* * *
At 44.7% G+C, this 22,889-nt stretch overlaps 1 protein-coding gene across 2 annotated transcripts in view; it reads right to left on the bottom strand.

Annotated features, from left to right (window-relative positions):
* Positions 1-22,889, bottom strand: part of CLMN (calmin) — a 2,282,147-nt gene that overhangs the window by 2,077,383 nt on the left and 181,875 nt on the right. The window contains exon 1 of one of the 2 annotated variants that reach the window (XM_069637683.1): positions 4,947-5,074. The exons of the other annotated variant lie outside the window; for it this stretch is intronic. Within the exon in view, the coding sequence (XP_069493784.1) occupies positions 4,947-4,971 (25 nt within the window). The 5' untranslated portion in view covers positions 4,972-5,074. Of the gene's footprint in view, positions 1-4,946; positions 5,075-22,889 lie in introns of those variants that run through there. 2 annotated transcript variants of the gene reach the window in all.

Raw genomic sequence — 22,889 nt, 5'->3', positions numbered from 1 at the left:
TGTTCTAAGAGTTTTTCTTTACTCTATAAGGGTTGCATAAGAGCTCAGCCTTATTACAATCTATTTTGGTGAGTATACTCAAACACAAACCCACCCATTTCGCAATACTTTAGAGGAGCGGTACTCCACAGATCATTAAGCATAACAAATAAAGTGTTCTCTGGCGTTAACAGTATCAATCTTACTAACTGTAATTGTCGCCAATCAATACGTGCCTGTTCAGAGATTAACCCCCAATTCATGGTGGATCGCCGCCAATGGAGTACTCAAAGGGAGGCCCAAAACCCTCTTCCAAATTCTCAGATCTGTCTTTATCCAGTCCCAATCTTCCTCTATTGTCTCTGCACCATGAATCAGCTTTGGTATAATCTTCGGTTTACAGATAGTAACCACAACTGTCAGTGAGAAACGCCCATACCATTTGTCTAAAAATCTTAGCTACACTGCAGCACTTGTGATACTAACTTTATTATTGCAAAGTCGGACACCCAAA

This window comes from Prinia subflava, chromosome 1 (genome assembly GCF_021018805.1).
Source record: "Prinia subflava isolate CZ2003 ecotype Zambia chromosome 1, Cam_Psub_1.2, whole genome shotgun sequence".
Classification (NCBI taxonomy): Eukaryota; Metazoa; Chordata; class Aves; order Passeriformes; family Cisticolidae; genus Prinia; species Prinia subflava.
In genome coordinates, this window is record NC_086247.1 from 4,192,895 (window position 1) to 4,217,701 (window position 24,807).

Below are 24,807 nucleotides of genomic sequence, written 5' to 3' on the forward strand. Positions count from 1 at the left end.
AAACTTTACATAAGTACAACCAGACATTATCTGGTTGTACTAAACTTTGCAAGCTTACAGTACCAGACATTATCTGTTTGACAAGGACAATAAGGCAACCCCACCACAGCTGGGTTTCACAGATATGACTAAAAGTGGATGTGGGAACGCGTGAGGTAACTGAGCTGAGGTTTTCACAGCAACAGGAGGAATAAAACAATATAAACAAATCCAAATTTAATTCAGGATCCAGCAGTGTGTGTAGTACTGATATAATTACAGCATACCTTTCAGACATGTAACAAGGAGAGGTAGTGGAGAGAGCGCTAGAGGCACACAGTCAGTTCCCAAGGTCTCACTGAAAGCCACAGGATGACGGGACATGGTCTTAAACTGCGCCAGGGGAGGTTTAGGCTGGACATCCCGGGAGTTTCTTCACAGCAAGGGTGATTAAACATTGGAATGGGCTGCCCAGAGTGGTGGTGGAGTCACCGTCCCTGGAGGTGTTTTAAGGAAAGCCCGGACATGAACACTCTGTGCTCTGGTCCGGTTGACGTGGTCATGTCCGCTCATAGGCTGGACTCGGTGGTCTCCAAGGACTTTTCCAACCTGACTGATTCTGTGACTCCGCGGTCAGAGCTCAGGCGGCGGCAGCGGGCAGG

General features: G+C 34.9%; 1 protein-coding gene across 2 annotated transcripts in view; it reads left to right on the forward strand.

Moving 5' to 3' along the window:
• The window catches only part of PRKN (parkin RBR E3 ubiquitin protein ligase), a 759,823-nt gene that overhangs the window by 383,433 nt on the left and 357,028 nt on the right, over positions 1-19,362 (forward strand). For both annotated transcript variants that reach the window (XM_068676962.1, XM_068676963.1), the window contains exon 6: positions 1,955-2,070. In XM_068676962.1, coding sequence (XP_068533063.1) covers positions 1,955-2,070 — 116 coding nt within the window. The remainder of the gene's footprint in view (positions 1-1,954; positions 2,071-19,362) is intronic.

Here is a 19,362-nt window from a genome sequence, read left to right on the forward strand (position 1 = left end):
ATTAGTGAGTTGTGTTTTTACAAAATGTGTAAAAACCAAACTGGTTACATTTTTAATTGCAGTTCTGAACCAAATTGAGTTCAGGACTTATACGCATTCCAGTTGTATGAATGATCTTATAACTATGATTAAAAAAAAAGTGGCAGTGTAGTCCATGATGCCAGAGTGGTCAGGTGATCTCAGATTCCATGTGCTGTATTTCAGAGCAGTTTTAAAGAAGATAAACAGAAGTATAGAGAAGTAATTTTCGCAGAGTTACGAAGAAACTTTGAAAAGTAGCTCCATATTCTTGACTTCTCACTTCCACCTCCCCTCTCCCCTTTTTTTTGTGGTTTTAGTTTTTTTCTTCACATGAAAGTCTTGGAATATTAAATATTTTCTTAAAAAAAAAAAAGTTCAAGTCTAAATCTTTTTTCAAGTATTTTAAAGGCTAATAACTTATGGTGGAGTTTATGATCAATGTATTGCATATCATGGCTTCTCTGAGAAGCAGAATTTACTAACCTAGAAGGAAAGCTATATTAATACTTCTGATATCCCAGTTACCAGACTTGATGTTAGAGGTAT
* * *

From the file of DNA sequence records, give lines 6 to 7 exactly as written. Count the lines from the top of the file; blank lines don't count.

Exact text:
This window comes from Prinia subflava, chromosome 1 (genome assembly GCF_021018805.1).
Source record: "Prinia subflava isolate CZ2003 ecotype Zambia chromosome 1, Cam_Psub_1.2, whole genome shotgun sequence".